(3) Against the said order of the assessing authority, the dealer filed an appeal under Section 20 (1) of the Sales Tax Act. It was contended again in the appeal that the replacements or repairs did not constitute 'sales'. By its order, dated 6th December, 1969, the Appellate Authority held that the replacements were in the nature of 'sales' as admitted by the dealer, and, thereforee, such replacements constituted 'sales' taxable under the Act. In that view the A Appellate Authority also refused to allow the deductions claimed by the dealer.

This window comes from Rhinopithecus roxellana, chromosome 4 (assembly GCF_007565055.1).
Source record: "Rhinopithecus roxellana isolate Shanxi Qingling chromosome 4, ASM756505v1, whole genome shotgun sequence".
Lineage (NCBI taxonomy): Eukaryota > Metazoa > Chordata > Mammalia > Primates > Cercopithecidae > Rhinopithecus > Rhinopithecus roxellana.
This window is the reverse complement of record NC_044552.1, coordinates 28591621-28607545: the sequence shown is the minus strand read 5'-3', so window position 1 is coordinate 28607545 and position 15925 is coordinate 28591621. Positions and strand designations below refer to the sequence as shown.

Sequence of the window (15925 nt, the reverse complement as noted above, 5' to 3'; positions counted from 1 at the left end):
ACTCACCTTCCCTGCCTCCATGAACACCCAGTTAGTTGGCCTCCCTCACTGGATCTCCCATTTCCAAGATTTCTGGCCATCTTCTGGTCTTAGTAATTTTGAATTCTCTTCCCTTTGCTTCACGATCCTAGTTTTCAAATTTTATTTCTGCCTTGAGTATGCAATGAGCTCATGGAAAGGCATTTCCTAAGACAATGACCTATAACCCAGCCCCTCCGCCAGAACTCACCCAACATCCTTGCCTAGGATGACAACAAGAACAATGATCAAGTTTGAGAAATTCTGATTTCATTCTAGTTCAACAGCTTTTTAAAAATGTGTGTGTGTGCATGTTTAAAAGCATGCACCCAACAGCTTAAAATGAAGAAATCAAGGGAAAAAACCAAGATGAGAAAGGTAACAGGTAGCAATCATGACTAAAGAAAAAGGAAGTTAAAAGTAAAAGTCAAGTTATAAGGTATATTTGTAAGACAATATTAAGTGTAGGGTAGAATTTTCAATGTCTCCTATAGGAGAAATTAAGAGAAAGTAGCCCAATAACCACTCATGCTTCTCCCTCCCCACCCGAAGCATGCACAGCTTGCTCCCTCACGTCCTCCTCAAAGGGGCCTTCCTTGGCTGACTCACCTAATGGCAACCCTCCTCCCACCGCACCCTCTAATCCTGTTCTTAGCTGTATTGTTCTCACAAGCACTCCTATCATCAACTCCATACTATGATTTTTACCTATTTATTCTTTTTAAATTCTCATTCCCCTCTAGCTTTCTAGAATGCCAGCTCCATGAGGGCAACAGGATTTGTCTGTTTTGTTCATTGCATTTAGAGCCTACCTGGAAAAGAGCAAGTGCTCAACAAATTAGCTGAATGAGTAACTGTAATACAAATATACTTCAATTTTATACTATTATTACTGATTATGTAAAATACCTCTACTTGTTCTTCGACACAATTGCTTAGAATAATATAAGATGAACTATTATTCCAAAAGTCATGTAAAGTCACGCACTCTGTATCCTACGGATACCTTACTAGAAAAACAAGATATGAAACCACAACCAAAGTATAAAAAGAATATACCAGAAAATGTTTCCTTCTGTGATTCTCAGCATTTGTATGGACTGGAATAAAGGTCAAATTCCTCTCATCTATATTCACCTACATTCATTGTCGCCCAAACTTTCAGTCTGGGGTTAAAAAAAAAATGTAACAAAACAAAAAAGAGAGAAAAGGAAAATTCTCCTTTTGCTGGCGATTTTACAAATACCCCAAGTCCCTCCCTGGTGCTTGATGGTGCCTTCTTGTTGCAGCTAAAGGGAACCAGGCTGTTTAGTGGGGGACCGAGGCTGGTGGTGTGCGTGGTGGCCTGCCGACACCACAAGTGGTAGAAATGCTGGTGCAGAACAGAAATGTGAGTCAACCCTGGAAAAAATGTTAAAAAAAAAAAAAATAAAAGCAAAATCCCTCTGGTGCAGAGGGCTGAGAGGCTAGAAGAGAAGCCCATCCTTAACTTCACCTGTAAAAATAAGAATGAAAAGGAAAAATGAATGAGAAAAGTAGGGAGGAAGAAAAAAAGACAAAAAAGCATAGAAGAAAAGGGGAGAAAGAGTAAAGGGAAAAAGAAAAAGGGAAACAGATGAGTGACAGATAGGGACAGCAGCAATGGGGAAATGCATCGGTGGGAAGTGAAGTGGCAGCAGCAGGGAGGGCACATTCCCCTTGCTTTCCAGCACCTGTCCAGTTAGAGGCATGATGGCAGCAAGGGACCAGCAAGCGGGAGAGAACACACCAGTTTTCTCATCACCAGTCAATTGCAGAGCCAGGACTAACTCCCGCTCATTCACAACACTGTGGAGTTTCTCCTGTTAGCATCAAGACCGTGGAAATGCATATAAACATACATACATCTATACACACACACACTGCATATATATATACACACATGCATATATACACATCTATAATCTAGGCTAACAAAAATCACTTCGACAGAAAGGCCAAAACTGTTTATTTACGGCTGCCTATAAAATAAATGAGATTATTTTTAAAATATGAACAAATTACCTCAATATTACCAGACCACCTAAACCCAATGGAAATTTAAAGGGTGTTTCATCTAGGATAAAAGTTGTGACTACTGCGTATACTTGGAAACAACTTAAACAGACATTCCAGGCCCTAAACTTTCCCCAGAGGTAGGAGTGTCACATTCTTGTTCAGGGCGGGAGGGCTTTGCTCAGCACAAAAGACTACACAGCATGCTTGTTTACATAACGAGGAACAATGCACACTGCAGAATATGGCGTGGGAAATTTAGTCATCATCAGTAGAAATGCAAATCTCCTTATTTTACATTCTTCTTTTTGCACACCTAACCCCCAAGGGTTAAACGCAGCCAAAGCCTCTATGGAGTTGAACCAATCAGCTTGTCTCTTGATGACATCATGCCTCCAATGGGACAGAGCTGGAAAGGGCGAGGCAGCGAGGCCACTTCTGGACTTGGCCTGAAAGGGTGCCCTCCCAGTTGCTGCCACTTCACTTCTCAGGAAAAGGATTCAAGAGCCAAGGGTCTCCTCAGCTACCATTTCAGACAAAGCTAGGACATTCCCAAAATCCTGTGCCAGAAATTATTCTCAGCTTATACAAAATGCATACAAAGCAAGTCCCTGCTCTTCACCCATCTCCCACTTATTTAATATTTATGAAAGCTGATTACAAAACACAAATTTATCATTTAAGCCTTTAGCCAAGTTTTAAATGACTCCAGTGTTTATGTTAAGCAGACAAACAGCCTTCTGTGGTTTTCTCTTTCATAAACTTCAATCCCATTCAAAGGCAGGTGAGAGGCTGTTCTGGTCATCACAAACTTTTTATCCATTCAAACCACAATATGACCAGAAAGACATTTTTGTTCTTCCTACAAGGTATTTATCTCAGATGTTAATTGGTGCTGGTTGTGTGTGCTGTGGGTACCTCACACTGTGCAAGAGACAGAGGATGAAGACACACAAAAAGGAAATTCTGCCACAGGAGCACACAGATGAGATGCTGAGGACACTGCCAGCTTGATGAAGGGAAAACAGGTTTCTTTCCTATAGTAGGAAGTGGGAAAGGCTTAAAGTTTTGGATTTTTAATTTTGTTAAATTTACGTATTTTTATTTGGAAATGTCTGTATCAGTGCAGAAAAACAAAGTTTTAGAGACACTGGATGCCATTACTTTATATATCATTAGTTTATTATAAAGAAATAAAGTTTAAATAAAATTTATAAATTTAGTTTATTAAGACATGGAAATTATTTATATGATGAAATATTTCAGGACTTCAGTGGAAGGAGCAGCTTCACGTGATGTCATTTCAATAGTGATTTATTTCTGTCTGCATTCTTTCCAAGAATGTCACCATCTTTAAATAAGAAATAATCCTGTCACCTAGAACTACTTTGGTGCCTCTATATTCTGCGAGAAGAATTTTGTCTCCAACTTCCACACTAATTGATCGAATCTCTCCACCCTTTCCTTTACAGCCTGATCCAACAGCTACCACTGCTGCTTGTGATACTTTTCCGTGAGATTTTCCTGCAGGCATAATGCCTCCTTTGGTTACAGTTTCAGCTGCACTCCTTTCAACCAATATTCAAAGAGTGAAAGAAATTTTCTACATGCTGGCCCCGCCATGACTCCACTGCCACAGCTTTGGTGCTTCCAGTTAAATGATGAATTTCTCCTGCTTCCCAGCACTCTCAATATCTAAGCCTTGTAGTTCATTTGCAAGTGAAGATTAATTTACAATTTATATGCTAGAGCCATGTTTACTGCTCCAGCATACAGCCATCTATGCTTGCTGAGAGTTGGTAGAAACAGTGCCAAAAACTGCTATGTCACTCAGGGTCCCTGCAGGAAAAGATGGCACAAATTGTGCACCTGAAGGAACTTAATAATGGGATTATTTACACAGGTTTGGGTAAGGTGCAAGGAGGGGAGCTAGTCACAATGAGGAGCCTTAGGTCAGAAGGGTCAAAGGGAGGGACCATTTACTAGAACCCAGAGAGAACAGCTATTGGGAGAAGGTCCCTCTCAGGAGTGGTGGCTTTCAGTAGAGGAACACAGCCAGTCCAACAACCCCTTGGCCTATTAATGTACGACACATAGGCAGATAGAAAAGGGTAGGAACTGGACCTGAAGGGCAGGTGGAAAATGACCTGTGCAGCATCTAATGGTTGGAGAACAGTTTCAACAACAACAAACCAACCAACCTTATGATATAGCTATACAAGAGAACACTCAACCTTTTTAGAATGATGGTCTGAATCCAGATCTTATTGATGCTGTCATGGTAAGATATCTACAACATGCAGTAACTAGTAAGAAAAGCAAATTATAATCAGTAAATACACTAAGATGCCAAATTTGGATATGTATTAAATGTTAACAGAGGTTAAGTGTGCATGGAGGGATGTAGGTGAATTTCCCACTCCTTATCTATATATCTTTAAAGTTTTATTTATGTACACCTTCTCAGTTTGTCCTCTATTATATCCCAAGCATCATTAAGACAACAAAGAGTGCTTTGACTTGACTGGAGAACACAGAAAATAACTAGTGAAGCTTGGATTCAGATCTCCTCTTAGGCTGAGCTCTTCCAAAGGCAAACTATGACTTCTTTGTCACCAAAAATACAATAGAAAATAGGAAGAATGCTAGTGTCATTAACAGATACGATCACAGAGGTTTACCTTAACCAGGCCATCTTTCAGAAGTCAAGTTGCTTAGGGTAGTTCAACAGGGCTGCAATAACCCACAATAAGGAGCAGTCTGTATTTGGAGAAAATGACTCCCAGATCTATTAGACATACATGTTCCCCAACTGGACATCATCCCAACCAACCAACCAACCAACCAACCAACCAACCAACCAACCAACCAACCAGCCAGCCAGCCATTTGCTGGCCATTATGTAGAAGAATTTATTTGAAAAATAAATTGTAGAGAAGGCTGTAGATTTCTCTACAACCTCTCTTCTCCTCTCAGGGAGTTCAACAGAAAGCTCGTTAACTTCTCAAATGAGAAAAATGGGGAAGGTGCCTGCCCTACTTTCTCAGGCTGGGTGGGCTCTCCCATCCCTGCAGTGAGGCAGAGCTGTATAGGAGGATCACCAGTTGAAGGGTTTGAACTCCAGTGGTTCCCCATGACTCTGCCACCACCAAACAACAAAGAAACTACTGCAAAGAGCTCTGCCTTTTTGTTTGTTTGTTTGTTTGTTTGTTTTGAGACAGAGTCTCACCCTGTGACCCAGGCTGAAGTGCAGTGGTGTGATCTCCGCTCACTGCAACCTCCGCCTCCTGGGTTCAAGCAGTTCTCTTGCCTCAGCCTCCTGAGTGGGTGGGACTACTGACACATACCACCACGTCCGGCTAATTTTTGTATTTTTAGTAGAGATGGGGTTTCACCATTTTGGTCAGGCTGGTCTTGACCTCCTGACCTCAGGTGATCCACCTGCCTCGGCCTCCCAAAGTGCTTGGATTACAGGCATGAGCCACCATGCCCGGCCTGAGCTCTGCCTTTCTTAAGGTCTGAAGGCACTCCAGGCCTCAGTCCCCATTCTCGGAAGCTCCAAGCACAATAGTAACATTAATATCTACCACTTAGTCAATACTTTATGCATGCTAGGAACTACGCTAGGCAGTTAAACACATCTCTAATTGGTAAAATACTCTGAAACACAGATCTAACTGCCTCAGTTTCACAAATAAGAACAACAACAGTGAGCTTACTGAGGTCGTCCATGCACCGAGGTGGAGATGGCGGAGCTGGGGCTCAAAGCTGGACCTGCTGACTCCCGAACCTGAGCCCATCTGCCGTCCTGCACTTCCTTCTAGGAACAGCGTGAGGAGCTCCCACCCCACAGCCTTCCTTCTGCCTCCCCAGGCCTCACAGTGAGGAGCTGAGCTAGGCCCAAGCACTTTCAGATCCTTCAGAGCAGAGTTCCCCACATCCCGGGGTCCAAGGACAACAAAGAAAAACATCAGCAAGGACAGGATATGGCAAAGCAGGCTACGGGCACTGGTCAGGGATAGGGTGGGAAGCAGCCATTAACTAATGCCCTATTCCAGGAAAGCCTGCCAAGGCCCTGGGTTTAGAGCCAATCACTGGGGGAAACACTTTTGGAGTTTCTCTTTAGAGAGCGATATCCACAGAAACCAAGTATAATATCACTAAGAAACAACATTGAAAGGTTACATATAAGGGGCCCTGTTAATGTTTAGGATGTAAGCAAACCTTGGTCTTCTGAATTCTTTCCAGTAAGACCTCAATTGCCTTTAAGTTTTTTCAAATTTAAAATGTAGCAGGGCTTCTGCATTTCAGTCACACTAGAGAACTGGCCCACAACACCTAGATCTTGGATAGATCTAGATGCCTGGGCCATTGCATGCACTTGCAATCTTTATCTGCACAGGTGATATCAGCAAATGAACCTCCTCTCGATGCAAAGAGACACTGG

(4) The dealer then preferred a Revision Petition to the Commissioner under Section 20(3) of the Sales Tax Act. The revision petition B was heard by the Deputy Commissioner.